Limb health

Limb health represents the maximum amount of damage each limb can take before being disabled. If a limb falls to under half maximum value, it is damaged. If it falls to zero, it is disabled. If it falls to negative half maximum (e.g. negative half maximum of 40 is -20), the limb is completely destroyed and may not be recovered or replaced, except under exceptional circumstances.
The effects caused by damaged, disabled, and destroyed limbs may vary, but do note that if your torso or your head is disabled, you will instantly die!

Every playable species has what is called a base limb health value. To calculate the base limb health value of a playable species, check that species' page and add together the Upper body HP + Lower body HP.

Base Limb Health Value Species
150 Oni
90 Guhin
88 Kirin
77 Equine halfling
75 Hakutaku
70 Human
Canine halfling
Feline halfling
Lagomorph halfling
Salientia halfling
63 Murid halfling
60 Kasha
56 Squamata halfling
46 Jorougumo
42 Kappa
35 Yousei

This value is used to calculate the limb health (amount of hit points, or HP) for each limb. This base value can be looked at as a general indicator of how tough this creature is. Decimal values are rounded to the nearest integer, half up.

  • Head HP = (1/7) x (Base value)
  • Torso HP = (4/7) x (Base value)
  • Hips HP = (3/7) x (Base value)
    • Some creatures do not have a separate torso and hips but instead have a generic "body"; the HP of the body is equal to the base limb health value.
  • LIMB group (arms, legs) HP = (2/7) x (Base value)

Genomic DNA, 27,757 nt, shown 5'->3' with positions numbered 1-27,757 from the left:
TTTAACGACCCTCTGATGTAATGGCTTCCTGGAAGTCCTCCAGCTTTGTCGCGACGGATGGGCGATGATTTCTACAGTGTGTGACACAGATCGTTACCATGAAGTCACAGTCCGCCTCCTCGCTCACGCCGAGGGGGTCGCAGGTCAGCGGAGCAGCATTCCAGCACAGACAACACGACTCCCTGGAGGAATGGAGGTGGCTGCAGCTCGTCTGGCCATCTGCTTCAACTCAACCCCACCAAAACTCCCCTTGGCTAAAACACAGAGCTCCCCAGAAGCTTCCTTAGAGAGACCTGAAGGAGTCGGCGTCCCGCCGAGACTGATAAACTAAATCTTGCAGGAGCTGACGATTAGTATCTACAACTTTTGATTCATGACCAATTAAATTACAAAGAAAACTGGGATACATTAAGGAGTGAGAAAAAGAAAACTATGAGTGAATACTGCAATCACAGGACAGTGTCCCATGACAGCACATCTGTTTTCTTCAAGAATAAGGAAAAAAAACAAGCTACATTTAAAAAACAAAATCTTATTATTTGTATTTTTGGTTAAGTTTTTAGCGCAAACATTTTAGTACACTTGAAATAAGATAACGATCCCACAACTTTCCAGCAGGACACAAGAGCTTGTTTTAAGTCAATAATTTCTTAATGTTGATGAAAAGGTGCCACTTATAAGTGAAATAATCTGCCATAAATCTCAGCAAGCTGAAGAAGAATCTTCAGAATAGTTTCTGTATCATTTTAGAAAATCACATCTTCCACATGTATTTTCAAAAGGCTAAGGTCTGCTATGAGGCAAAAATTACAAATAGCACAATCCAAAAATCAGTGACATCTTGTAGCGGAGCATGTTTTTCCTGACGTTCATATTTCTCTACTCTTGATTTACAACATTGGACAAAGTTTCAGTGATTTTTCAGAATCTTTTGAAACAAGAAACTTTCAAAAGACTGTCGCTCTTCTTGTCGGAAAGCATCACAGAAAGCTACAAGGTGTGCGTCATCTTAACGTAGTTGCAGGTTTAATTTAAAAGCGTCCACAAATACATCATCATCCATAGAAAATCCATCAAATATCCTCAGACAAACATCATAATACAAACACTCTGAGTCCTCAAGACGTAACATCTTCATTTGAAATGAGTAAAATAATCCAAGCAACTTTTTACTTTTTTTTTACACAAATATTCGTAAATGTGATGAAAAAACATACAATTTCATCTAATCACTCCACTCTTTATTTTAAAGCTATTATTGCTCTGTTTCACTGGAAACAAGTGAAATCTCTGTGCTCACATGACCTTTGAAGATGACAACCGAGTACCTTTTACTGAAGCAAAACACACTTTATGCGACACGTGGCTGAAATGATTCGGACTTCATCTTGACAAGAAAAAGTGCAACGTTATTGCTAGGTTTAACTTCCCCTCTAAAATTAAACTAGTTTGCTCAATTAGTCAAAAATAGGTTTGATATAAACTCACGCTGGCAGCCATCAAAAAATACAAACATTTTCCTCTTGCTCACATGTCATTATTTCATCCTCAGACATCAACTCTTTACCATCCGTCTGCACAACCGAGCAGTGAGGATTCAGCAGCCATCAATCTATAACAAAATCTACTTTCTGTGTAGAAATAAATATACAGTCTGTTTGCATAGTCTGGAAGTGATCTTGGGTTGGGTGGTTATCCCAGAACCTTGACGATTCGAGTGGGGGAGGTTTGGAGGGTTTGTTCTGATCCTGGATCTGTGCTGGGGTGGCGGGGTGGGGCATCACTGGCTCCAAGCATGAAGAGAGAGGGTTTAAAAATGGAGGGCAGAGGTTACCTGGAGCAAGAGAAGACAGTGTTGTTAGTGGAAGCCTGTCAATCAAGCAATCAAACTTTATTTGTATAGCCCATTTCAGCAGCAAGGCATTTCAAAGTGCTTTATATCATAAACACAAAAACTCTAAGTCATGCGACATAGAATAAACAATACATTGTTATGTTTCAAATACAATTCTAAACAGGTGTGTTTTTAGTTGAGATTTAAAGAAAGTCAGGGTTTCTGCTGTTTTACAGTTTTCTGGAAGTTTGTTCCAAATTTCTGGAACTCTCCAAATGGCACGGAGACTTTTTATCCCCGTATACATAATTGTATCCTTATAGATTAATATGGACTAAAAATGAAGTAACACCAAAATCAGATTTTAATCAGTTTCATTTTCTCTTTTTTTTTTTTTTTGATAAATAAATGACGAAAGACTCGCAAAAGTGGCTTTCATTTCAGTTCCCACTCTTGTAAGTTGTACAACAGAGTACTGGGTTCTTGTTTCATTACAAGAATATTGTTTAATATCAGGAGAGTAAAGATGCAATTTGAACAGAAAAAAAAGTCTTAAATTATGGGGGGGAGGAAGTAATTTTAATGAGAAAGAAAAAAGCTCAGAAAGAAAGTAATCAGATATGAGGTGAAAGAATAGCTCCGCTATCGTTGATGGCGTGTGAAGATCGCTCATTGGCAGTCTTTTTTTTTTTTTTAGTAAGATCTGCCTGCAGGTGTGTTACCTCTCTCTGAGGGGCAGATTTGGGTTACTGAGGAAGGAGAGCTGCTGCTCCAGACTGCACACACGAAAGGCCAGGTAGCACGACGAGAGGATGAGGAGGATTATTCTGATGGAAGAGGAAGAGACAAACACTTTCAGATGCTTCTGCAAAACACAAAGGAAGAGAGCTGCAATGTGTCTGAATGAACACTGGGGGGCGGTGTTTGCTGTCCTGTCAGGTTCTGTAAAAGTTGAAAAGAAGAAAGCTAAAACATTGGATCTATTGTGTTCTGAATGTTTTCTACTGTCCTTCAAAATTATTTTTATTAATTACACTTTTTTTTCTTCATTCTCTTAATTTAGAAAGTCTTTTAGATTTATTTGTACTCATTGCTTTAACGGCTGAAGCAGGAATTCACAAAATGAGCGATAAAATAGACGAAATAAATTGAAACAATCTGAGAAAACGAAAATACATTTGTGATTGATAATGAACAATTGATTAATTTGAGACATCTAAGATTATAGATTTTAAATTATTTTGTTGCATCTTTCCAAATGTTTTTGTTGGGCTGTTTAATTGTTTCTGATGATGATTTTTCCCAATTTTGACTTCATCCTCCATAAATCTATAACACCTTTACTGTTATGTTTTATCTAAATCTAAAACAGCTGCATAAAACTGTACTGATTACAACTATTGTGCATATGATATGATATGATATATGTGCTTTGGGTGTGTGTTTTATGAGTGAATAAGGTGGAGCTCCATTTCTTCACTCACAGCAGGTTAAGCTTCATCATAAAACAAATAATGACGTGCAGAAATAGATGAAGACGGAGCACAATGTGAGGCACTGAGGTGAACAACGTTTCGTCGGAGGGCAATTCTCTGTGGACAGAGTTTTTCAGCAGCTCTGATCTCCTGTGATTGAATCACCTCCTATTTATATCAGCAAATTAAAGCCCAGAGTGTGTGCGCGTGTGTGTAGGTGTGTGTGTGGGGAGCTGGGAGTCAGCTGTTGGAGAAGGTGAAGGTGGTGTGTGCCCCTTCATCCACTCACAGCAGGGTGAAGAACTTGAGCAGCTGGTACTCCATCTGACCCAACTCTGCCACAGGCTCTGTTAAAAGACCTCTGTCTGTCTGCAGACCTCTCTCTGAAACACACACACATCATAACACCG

• EXTREMITY group (hands, feet) HP = (1.5/7) x (Base value)
  • Certain creatures may also have limbs in the WEAK POINT group (most commonly, eyes and genitals). They do not have HP; instead hitting a WEAK POINT transfers extra damage to the closest limb (Usually: eyes -> head, genitals -> hips).

Pain sensitivity

Most attacks cause two types of damage; Limb Damage (which affects limb health, as mentioned above), and Pain. Pain represents trauma and shock inflicted. Most creatures pass out upon reaching 100% Pain, and die at 150%. Unless "Pain damage" or "Limb damage" is specifically mentioned, "Damage" means both Pain and Limb.

Pain sensitivity is one of the ways to affect incoming damage. It is a percentage value, which serves as a multiplier to ALL Pain received. By default, it is 100% (1.0x multiplier). If Pain sensitivity is under 100%, you will receive less damage than normal, and if over 100%, you'll receive more than normal.

  • Example: Pain sensitivity 75% means all incoming Pain damage is multiplied by 0.75x. 115% = 1.15x, etc.

Max Blood